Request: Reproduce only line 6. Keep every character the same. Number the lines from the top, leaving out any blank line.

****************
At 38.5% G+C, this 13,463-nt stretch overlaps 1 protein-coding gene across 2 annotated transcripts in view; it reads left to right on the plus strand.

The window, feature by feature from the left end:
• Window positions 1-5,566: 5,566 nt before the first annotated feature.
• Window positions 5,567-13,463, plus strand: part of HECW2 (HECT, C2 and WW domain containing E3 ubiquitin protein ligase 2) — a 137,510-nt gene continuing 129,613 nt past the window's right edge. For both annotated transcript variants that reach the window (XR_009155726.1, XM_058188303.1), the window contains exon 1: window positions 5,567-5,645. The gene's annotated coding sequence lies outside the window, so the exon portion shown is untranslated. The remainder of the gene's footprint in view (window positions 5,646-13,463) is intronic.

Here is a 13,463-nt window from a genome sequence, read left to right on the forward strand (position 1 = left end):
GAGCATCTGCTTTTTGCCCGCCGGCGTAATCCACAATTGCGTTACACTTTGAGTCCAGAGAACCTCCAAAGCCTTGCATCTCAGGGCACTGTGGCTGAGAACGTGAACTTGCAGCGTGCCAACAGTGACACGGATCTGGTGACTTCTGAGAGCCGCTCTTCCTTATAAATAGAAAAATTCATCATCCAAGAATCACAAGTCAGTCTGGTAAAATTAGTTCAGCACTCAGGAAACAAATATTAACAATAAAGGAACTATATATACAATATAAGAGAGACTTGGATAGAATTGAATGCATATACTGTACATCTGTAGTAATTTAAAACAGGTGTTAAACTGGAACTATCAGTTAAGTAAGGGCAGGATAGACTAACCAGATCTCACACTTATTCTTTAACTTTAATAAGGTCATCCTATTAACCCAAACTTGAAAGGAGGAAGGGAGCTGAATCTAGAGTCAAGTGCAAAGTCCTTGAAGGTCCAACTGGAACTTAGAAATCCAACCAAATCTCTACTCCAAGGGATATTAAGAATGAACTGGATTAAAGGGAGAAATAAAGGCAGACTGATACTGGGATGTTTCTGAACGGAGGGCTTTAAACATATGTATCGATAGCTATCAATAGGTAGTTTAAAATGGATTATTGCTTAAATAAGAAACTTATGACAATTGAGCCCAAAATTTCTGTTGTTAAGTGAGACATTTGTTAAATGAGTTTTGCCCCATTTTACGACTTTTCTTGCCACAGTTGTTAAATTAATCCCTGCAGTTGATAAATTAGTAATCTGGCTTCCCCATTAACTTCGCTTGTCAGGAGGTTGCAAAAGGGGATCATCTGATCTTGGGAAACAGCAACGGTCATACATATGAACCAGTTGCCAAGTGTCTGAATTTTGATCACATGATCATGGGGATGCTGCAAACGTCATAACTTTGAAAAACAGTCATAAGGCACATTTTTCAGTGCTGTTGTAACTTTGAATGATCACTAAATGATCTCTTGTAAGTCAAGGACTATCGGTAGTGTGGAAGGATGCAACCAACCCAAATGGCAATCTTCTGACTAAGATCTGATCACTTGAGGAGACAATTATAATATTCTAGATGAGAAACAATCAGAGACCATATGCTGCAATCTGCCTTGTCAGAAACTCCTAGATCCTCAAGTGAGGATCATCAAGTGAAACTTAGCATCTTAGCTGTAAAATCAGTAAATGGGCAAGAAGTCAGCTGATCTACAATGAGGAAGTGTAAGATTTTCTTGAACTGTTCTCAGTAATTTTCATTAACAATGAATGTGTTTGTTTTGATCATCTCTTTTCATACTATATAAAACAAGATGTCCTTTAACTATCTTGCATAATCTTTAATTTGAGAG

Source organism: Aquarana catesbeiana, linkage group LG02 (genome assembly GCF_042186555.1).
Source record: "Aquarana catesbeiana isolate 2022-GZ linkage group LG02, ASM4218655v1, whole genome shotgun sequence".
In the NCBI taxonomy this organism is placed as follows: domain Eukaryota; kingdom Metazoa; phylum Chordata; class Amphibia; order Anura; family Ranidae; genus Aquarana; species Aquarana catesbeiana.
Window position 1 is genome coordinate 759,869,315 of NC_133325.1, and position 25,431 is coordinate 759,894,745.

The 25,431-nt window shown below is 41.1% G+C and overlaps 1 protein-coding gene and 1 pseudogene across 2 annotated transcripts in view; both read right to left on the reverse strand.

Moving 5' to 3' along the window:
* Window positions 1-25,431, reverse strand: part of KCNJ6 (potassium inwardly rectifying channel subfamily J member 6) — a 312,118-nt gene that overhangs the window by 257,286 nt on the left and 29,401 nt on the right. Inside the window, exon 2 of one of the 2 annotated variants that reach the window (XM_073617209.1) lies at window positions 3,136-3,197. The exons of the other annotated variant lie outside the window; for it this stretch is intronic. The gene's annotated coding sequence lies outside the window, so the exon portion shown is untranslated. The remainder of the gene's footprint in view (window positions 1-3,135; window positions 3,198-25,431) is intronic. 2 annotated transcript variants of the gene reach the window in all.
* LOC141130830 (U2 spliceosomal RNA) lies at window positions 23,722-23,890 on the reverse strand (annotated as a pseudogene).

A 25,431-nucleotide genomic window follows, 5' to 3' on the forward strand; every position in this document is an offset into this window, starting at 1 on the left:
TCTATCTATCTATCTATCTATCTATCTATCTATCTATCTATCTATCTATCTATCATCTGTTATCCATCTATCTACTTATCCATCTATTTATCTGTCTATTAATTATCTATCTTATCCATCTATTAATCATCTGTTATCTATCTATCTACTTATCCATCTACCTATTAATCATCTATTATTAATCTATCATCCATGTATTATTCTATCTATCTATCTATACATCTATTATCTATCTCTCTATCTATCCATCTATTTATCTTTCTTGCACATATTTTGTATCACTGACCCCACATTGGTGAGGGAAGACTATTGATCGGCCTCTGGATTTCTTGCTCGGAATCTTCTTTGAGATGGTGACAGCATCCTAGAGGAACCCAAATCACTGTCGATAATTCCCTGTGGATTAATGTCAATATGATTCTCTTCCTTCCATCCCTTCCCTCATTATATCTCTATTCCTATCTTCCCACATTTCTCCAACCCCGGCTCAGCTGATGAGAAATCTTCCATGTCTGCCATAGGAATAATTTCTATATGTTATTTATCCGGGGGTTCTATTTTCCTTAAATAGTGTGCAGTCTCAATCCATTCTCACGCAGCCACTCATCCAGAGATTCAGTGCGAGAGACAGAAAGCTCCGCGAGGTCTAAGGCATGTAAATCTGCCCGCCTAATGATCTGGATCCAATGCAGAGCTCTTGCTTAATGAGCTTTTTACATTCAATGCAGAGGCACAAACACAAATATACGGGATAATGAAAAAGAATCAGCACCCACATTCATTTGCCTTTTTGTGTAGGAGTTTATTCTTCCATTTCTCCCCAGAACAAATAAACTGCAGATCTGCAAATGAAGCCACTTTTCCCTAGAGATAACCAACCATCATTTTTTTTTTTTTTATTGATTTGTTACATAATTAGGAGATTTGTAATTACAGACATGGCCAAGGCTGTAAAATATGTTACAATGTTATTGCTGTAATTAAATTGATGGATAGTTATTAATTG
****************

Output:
GAGCATCTGCTTTTTGCCCGCCGGCGTAATCCACAATTGCGTTACACTTTGAGTCCAGAGAACCTCCAAAGCCTTGCATCTCAGGGCACTGTGGCTGAGAACGTGAACTTGCAGCGTGCCAACAGTGACACGGATCTGGTGACTTCTGAGAGCCGCTCTTCCTTATAAATAGAAAAATTCATCATCCAAGAATCACAAGTCAGTCTGGTAAAATTAGTTCAGCACTCAGGAAACAAATATTAACAATAAAGGAACTATATATACAATATAAGAGAGACTTGGATAGAATTGAATGCATATACTGTACATCTGTAGTAATTTAAAACAGGTGTTAAACTGGAACTATCAGTTAAGTAAGGGCAGGATAGACTAACCAGATCTCACACTTATTCTTTAACTTTAATAAGGTCATCCTATTAACCCAAACTTGAAAGGAGGAAGGGAGCTGAATCTAGAGTCAAGTGCAAAGTCCTTGAAGGTCCAACTGGAACTTAGAAATCCAACCAAATCTCTACTCCAAGGGATATTAAGAATGAACTGGATTAAAGGGAGAAATAAAGGCAGACTGATACTGGGATGTTTCTGAACGGAGGGCTTTAAACATATGTATCGATAGCTATCAATAGGTAGTTTAAAATGGATTATTGCTTAAATAAGAAACTTATGACAATTGAGCCCAAAATTTCTGTTGTTAAGTGAGACATTTGTTAAATGAGTTTTGCCCCATTTTACGACTTTTCTTGCCACAGTTGTTAAATTAATCCCTGCAGTTGATAAATTAGTAATCTGGCTTCCCCATTAACTTCGCTTGTCAGGAGGTTGCAAAAGGGGATCATCTGATCTTGGGAAACAGCAACGGTCATACATATGAACCAGTTGCCAAGTGTCTGAATTTTGATCACATGATCATGGGGATGCTGCAAACGTCATAACTTTGAAAAACAGTCATAAGGCACATTTTTCAGTGCTGTTGTAACTTTGAATGATCACTAAATGATCTCTTGTAAGTCAAGGACTATCGGTAGTGTGGAAGGATGCAACCAACCCAAATGGCAATCTTCTGACTAAGATCTGATCACTTGAGGAGACAATTATAATATTCTAGATGAGAAACAATCAGAGACCATATGCTGCAATCTGCCTTGTCAGAAACTCCTAGATCCTCAAGTGAGGATCATCAAGTGAAACTTAGCATCTTAGCTGTAAAATCAGTAAATGGGCAAGAAGTCAGCTGATCTACAATGAGGAAGTGTAAGATTTTCTTGAACTGTTCTCAGTAATTTTCATTAACAATGAATGTGTTTGTTTTGATCATCTCTTTTCATACTATATAAAACAAGATGTCCTTTAACTATCTTGCATAATCTTTAATTTGAGAG